Too many biscuits? No problem. Leftovers can be frozen once cooled. When ready to use thaw for one hour and reheat in a 350 degree oven.

portobello mushrooms

Portobello-Mushrooms

Mushroom Gravy

Mushroom Gravy Ingredients

6 oz chopped mushrooms (portobello recommended)

1/4 cup onions, chopped

2 TBS olive oil

1/2 cup butter

1/4 cup flour

salt, pepper, cumin, cayenne (or other preferred spices)

1/2 cup vegetable stock

1 1/2 cups milk

Mushroom Gravy Directions

In a pot saute the onions in the olive oil over medium heat until softened. Then add in the mushrooms, cooking until soft. Remove the mushroom and onions (allowing cooking juices to remain) and set aside. In the same pot melt the butter. Whisk in the flour and allow to cook/bubble for a few minutes, stirring constantly. Season roux with preferred spices. Slowly stir in the stock, milk and the cooked mushrooms and onions. To make gravy on the thick side use amount of stock listed; to thin out gravy add more stock. Serve hot over warm biscuits; a soft boiled egg goes well with this dish!

bacon gravy

Bacon ‘On The Side’ Gravy

Bacon Gravy Ingredients

1 pound of bacon OR 1/4 cup bacon grease (see note below)

1/3 cup flour

1/2 tsp salt

1/4 tsp black pepper

1 1/2 cups milk

1 1/2 cups water

Bacon Gravy Directions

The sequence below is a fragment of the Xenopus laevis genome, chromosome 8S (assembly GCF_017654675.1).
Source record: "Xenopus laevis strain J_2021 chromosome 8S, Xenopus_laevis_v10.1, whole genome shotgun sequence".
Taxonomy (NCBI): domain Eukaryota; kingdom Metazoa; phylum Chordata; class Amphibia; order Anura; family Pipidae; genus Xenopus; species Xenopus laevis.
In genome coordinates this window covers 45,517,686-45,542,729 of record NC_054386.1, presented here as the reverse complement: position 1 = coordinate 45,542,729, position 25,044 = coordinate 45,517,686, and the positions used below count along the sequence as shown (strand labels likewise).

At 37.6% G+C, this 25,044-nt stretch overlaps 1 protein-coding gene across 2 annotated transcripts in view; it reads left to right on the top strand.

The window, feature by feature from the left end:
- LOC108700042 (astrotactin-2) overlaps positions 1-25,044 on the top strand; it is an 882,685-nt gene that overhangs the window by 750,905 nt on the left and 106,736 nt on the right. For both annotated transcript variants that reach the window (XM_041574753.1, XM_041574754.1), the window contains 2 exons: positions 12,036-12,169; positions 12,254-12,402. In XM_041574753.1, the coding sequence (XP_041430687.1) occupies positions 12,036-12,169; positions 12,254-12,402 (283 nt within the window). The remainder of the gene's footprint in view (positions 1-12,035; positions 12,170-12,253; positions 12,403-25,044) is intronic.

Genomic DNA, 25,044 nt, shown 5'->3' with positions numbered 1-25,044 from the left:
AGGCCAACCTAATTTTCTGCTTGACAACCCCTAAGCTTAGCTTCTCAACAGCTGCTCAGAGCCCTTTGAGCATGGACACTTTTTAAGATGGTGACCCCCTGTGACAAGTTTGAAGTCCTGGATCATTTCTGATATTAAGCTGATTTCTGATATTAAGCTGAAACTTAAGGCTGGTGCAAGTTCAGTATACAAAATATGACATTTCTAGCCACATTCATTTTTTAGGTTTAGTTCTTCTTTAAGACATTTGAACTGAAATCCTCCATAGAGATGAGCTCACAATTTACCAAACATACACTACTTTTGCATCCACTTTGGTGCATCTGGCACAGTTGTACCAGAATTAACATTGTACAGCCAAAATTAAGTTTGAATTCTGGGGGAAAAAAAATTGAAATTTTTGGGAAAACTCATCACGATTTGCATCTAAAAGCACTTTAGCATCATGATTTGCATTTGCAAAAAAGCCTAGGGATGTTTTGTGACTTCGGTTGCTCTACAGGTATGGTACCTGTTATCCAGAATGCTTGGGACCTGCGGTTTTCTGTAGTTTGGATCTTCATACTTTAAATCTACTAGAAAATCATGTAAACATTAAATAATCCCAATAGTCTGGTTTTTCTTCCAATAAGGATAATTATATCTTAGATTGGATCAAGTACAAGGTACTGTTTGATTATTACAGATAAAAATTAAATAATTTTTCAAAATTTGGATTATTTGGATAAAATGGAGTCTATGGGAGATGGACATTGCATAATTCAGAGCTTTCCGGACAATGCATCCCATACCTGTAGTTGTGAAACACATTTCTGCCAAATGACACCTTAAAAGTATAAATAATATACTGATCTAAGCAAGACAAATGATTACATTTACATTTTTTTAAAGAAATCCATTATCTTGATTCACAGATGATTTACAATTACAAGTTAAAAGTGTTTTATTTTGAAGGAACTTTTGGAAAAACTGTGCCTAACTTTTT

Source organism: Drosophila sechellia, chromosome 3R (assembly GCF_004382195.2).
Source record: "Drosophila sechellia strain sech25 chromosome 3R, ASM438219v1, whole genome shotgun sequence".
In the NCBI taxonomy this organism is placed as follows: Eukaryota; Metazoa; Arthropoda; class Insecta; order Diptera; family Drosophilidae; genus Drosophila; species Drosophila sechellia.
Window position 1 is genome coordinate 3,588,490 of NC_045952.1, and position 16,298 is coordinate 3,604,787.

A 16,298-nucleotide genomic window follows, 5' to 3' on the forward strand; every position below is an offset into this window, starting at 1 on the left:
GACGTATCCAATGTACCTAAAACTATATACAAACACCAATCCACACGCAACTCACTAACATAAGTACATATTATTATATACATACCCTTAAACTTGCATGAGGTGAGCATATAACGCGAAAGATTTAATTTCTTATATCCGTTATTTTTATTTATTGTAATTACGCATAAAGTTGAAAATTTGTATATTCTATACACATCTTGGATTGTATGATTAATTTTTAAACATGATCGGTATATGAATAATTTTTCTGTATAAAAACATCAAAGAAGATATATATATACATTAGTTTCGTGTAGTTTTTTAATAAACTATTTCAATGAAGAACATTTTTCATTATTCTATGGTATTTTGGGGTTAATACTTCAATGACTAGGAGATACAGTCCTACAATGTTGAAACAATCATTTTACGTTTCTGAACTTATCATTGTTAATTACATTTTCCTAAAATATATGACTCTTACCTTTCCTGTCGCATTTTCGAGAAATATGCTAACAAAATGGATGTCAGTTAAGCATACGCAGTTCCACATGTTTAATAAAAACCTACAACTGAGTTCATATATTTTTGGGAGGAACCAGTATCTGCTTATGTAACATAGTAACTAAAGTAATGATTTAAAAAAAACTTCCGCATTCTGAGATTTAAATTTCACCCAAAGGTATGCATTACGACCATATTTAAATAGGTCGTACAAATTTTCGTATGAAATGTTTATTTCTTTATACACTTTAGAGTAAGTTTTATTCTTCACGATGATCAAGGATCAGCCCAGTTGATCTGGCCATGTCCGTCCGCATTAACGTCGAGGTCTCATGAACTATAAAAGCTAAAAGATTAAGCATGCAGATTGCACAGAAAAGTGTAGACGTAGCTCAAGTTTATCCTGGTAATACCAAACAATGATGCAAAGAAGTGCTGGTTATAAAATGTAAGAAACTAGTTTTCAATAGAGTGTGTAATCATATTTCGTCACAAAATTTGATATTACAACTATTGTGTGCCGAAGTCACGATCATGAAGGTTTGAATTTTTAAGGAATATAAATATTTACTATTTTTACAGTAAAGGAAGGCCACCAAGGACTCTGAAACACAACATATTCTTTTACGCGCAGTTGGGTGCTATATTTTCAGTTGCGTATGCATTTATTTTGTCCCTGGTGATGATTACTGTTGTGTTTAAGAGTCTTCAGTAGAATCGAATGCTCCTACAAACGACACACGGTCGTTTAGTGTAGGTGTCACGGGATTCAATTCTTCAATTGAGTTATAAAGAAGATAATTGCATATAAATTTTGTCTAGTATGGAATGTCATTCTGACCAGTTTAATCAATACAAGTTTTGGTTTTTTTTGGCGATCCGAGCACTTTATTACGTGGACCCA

Place bacon into a large skillet and fry it over medium heat, turning occasionally until desired crispness. When the bacon is done remove and drain on paper towels. Once cooled measure and then pour the bacon grease back into the skillet; begin to stir in the flour. Continue stirring until the flour absorbs all of the fat. Add in salt and black pepper. Gradually stir in the milk using a whisk or a fork to prevent lumps. Continue adding milk and whisking until well combined. Allow the mixture come to gentle boil for about 5 minutes; it will thicken. Taste the gravy and see if add any additional salt and pepper needs to be added. Serve hot over warm biscuits. Bacon on the side and a soft boiled egg goes well with this dish!

NOTE: If using refrigerated bacon grease heat it in the skillet until it is bubbly. Stir in the flour and proceed as directed.

bacon gravy spoon

Sidebar: Images in this post were taken during a visit to a lovely home out at Stinson Beach in Northern California.

shells stinson

stinson dining room

sand castle stinson

stinson hike view